Then there are things like welfare and pensions (looks like £270 billion, 35%), health care (£145 billion, 19%) and education (£102 billion, 13%). These, while vital, should never have been allowed to become politicized. In convivial governance, they would be provided by private actors operating in the free market, satisfying the needs and desires of individuals who know their own priorities and know what they need.
The rest of the spend looks to be things like vote-buying schemes, and subsidies to cronies. However, from a different source, I managed to find a figure of £4 billion for road maintenance in that year; a piffling 0.5% of total spend.
Some numbers – convivial governance
Let’s contrast this with how much convivial governance would cost us, shall we? The protection payments to CCG and SCG combined would be about £2,900 per household per year. The NCG annual subscription would be small, probably not much more than £25 per person. The road maintenance charge to the CCG would be of the order of £60 per year per person or (given that there are about 47 vehicles – cars and larger – in the UK per 100 people) £130 per vehicle. We’d also have to pay some tolls when using new infrastructure; add another £250 or so per year for that. Add it all up, put on an extra 15% for contingency, and you get £3,800 or so per year. Per household, not per person. And that’s it!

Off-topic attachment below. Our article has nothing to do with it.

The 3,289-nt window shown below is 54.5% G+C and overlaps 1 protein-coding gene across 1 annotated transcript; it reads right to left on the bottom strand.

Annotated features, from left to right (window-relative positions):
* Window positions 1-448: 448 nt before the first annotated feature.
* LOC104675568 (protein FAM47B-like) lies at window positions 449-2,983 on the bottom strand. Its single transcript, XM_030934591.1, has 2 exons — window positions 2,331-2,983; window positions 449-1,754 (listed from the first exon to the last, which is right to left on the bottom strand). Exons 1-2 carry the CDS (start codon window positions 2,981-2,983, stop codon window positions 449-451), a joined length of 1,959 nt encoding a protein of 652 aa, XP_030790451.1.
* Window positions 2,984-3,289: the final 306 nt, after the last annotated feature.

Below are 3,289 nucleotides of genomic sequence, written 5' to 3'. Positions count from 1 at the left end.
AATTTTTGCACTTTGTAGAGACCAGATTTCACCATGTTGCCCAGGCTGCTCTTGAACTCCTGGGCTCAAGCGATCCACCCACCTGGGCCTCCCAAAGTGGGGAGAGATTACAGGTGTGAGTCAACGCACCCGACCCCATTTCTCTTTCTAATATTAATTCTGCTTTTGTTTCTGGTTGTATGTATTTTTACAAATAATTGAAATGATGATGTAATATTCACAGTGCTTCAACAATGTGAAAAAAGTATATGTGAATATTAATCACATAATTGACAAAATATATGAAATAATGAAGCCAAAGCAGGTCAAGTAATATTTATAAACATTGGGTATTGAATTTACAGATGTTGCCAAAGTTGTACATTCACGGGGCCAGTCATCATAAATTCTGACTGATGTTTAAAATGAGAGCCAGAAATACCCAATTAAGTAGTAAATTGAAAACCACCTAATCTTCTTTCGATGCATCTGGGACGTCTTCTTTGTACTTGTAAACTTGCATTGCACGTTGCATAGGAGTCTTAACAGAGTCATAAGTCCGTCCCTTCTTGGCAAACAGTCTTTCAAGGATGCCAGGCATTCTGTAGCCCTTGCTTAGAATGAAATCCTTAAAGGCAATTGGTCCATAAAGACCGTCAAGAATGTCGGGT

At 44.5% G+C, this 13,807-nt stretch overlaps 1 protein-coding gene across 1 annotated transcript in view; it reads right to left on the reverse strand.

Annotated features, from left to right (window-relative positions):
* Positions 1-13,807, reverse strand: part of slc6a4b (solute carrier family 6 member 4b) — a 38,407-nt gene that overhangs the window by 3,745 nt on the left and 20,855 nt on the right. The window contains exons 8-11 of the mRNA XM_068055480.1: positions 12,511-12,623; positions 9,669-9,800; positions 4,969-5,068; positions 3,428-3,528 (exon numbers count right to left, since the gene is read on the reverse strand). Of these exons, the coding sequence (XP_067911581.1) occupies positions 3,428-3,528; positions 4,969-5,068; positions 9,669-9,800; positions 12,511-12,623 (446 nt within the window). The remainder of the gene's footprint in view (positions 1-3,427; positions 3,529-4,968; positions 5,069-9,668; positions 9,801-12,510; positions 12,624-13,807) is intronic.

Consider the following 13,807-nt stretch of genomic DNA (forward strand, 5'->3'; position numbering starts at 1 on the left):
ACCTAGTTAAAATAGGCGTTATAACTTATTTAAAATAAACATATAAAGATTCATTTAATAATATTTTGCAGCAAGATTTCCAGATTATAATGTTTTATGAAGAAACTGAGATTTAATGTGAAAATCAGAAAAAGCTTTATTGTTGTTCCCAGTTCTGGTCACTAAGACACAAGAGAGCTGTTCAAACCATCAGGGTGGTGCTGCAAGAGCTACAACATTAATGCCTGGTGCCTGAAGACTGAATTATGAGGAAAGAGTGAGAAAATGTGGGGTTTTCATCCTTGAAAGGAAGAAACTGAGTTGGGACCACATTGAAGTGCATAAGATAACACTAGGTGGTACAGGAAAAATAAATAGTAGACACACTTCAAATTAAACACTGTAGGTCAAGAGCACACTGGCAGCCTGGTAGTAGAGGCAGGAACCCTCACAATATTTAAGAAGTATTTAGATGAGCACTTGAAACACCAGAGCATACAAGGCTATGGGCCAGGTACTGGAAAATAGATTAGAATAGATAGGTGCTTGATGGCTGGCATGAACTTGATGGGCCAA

And that’s it. The rest of our earnings, we can use to buy the things we want, from the people we like to deal with. We can keep our money away from those we don’t like, and those that have treated us badly. For example: politicians, bureaucrats, psychopaths, crony “capitalists” and other rip-off merchants, bullies, killjoys, guilt-trippers, snoopers, bossy busybodies, meddlers, enviers, wasters, thieves, dirty-tricksters, troublemakers, obstructers, stop-the-worlders, peddlers of lies, bullshitters, the dishonest, assholes in general, and anyone that has or ever has had a political agenda. To hell with the damned lot of them. We, the good people of the world, will be able to live our own lives at last!
I mentioned above that there might be a better solution for collecting protection payments. In fact, for collecting any payment whose size should be in proportion to the total wealth of the payer. But it could only work in an ACG (Area of Convivial Governance – in concept, a group of allied CCGs) which is sufficiently large to have its own currency.
This solution is called demurrage. This word has several senses, but the one I mean here is a controlled, predictable inflation of the currency. With the proceeds being passed to CCGs and their SCGs, in proportion to the population of each CCG. This would spread the burden fairly, by in effect taxing fixed assets in the ACG, and other assets denominated in the ACG’s currency, at a rate in direct proportion to their value. It would also eliminate tax bureaucracy!